I’m in New Zealand, on a fifty-acre farm with dairy cows and horses. The wooden farmhouse is very close to the main road and it shudders every time a car or bus flashes past. What a lovely green, green country this is, after the States! I am going to “work” for my keep here, as Judy has six enthusiastic riders lined up for me to judge tomorrow.
We pay some old Kenya friends a visit in their new property just outside Aukland. Life is a struggle for them, as it is for all that leave Africa and have to work physically with their bare hands, often for the first time. And it is not easy, when you’re approaching retirement age, to start afresh anywhere.
My first day in New Zealand is at the local Riding Club and Judy has an idea that works a treat. A group of riders who have never ridden a dressage test before, come in front of me. After each test I discuss the marks with them, trying to give helpful hints and encouragement, and after lunch they re-ride the test. In every case there is improvement and some of them quite remarkably so. The venue is a beautifully scenic twenty-acre smallholding with open-plan home on a hill overlooking the sea.
You do everything yourself in New Zealand. This is hard to imagine when one is so spoilt in Africa where you have people to do the donkey work. As in Canada, there’s no going for hacks in the countryside, as there are too many roads and fences. Exercising takes place in the home yard.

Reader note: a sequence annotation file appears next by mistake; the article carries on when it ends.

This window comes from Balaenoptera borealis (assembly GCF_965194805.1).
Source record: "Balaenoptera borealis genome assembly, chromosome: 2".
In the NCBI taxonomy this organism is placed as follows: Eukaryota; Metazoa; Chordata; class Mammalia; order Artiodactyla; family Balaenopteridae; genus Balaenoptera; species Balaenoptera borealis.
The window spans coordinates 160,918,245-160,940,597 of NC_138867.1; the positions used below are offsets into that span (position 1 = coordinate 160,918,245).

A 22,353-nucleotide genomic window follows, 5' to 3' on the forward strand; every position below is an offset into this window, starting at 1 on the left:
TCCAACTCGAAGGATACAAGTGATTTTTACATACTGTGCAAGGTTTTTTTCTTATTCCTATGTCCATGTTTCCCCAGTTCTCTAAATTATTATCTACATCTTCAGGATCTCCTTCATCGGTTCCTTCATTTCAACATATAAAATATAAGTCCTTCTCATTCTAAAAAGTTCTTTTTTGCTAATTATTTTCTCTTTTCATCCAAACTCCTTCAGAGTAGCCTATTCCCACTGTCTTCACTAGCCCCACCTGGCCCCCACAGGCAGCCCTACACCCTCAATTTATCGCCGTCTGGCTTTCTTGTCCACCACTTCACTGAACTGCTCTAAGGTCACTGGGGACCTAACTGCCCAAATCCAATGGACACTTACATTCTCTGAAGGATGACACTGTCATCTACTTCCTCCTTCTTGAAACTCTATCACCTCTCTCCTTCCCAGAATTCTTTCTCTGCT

The following day I travel through farming country – fields and fields of lush green grass. Farmhouses are built near the main road so there is little or no privacy. This seems strange when the properties stretch out behind and they could so easily have put their homes back a bit, on a hill or behind some trees. I am told it was because of the original expense of laying electricity and communication lines, and the convenience of having doorstep transportation for milk and dairy products in pioneering days. It is rich countryside and paddocks take only about a month to re-grow after they are grazed.
Then I climb by coach into the mountains and the farms thin out as great pines take over, the land becoming more like the highlands of Kenya. This is sheep country and geyserland: billowing clouds of steam rise as we near Rotorua, and the smell of sulphur permeates the air. There is a greater difference here, between town and country. But habitation still clings to the roadside and you never go far without passing a house or building of some sort.